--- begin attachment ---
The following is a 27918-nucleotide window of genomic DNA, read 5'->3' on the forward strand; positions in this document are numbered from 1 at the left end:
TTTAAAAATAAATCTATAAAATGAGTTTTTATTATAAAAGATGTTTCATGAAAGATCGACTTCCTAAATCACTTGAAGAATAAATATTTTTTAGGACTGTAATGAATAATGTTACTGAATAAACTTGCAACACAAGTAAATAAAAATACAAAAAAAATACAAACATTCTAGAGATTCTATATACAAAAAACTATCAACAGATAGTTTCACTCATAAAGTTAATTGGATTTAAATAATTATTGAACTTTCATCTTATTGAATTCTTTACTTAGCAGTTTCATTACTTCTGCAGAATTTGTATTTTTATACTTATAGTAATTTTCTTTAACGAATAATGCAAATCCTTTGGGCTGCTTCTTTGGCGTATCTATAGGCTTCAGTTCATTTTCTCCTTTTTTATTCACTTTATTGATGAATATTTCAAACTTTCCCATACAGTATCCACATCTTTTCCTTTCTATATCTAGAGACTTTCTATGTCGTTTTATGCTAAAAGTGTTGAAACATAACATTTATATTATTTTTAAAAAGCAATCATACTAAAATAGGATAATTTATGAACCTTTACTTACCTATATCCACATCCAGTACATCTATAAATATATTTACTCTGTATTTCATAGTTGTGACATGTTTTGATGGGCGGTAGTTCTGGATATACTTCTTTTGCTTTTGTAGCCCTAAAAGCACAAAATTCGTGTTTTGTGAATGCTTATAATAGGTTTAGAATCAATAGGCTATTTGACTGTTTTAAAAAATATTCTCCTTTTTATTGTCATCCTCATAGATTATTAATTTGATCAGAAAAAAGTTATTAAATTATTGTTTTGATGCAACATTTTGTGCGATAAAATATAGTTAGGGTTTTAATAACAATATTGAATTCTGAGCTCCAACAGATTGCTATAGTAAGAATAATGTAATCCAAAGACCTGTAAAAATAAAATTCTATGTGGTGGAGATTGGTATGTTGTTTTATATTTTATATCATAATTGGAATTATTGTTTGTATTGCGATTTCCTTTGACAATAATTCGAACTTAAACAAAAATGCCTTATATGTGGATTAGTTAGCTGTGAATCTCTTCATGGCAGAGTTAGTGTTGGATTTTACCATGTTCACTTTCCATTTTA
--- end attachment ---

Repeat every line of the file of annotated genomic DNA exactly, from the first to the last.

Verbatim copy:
The following is a 27918-nucleotide window of genomic DNA, read 5'->3' on the forward strand; positions in this document are numbered from 1 at the left end:
TTTAAAAATAAATCTATAAAATGAGTTTTTATTATAAAAGATGTTTCATGAAAGATCGACTTCCTAAATCACTTGAAGAATAAATATTTTTTAGGACTGTAATGAATAATGTTACTGAATAAACTTGCAACACAAGTAAATAAAAATACAAAAAAAATACAAACATTCTAGAGATTCTATATACAAAAAACTATCAACAGATAGTTTCACTCATAAAGTTAATTGGATTTAAATAATTATTGAACTTTCATCTTATTGAATTCTTTACTTAGCAGTTTCATTACTTCTGCAGAATTTGTATTTTTATACTTATAGTAATTTTCTTTAACGAATAATGCAAATCCTTTGGGCTGCTTCTTTGGCGTATCTATAGGCTTCAGTTCATTTTCTCCTTTTTTATTCACTTTATTGATGAATATTTCAAACTTTCCCATACAGTATCCACATCTTTTCCTTTCTATATCTAGAGACTTTCTATGTCGTTTTATGCTAAAAGTGTTGAAACATAACATTTATATTATTTTTAAAAAGCAATCATACTAAAATAGGATAATTTATGAACCTTTACTTACCTATATCCACATCCAGTACATCTATAAATATATTTACTCTGTATTTCATAGTTGTGACATGTTTTGATGGGCGGTAGTTCTGGATATACTTCTTTTGCTTTTGTAGCCCTAAAAGCACAAAATTCGTGTTTTGTGAATGCTTATAATAGGTTTAGAATCAATAGGCTATTTGACTGTTTTAAAAAATATTCTCCTTTTTATTGTCATCCTCATAGATTATTAATTTGATCAGAAAAAAGTTATTAAATTATTGTTTTGATGCAACATTTTGTGCGATAAAATATAGTTAGGGTTTTAATAACAATATTGAATTCTGAGCTCCAACAGATTGCTATAGTAAGAATAATGTAATCCAAAGACCTGTAAAAATAAAATTCTATGTGGTGGAGATTGGTATGTTGTTTTATATTTTATATCATAATTGGAATTATTGTTTGTATTGCGATTTCCTTTGACAATAATTCGAACTTAAACAAAAATGCCTTATATGTGGATTAGTTAGCTGTGAATCTCTTCATGGCAGAGTTAGTGTTGGATTTTACCATGTTCACTTTCCATTTTA